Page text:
MoE funded PLD like what we used to provide under the Te Toi Tupu consortium used to be one answer; has nationally focused PLD taking this place? While I am still an accredited facilitator, I am not currently associated to a provider and I have not done any PLD work under this scheme so far.  Are all schools able to access this kind of PLD if and when they request it? Are there sufficient providers available, and can they work with schools on an ongoing basis?

Online PD
I love Online PD but I know not everyone is like this. From my experience engaging with online PD around Digital Technology often, but not always relates to how ready a teacher is to integrate digital learning effectively into their practice (in a country like New Zealand with a relatively small population over a large geographical area, Online PD can be an important  way to access professional learning). There are a number of different frameworks describing technology integration & readiness, such as the SAMR model by Rueben Peuntedura (find some of my SAMR posts here), RAT (and here are two of my RAT posts), the Pencil Metaphor by Richard Wells, etc. I'm borrowing loosely from a framework Tara Fagan introduced me to with the following four stages:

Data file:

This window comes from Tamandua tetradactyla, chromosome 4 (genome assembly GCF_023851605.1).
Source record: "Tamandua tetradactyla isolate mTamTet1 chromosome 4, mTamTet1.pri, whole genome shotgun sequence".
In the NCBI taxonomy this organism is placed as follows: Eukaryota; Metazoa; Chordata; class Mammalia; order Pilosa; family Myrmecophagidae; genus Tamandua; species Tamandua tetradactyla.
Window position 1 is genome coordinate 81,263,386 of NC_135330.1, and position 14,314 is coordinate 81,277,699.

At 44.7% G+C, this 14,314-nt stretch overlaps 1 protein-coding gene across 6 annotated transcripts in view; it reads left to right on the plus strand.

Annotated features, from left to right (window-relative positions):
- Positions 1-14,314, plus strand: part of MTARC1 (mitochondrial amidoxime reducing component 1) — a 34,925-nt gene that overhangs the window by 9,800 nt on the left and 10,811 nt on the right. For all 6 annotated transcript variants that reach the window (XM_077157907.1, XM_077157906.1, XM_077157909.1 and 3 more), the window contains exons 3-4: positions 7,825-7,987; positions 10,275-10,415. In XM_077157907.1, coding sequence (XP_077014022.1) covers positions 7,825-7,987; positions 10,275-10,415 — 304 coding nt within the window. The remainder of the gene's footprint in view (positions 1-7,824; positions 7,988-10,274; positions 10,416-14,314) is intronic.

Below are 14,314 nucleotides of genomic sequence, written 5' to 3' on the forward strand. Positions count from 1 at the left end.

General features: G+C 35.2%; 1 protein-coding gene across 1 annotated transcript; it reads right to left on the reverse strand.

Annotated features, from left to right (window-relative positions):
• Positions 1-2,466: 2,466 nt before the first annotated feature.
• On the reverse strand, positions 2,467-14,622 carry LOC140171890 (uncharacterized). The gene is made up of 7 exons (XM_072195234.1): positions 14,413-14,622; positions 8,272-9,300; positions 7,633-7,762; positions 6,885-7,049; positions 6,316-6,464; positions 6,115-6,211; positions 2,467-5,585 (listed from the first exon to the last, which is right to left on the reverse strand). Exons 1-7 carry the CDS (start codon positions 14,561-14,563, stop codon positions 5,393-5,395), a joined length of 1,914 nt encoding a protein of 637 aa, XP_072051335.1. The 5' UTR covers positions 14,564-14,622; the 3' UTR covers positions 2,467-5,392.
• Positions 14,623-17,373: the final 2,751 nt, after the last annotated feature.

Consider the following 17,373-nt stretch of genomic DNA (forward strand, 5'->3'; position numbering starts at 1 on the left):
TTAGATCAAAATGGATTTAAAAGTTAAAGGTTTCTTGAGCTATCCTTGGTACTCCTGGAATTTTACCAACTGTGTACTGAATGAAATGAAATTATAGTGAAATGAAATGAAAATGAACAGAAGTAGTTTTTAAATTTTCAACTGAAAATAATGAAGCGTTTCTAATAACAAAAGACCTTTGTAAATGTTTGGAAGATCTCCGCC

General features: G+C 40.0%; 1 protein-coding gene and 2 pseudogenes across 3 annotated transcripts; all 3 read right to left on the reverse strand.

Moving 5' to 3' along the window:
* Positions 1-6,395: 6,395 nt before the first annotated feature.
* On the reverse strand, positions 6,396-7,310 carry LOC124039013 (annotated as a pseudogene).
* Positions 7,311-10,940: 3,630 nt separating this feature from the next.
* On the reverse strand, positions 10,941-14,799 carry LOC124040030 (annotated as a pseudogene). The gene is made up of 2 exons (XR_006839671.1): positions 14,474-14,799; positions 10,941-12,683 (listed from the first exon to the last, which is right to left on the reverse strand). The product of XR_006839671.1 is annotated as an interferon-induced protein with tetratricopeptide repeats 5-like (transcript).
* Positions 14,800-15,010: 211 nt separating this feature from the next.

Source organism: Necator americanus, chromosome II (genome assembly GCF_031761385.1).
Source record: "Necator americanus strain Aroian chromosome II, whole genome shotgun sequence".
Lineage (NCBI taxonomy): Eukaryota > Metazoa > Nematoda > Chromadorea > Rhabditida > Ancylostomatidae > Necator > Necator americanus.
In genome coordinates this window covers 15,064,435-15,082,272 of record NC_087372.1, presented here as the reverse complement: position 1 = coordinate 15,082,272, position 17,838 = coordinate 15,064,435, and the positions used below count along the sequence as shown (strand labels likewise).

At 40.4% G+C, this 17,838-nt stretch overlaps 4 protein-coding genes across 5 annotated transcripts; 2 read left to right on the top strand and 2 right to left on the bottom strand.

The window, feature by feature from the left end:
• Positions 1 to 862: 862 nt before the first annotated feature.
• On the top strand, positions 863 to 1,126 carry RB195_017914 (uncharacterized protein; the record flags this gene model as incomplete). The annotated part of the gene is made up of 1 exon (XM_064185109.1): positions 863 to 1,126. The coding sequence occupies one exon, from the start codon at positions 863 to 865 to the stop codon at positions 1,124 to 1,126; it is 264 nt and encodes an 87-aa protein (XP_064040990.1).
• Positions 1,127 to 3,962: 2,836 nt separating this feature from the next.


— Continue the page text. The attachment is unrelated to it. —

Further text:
1. Not knowing you don't know
  2. Knowing you don't know and seeking out learning
  3. Knowing you know something and applying it in your practice
  4. Having gained mastery and naturally integrating into your practice

Looking at online learning, many teachers at stages 3&4 will use Online PD if it meets their needs. Teachers at Stage 2 might also explore online learning, and they benefit from being steered in the right direction just as much as Stages 3 & 4. From my experience teachers at Stage 1 are unlikely to look at Online Learning without support, and given they often have limited digital fluency skills, they might struggle with Online PD unless they have effective guidance.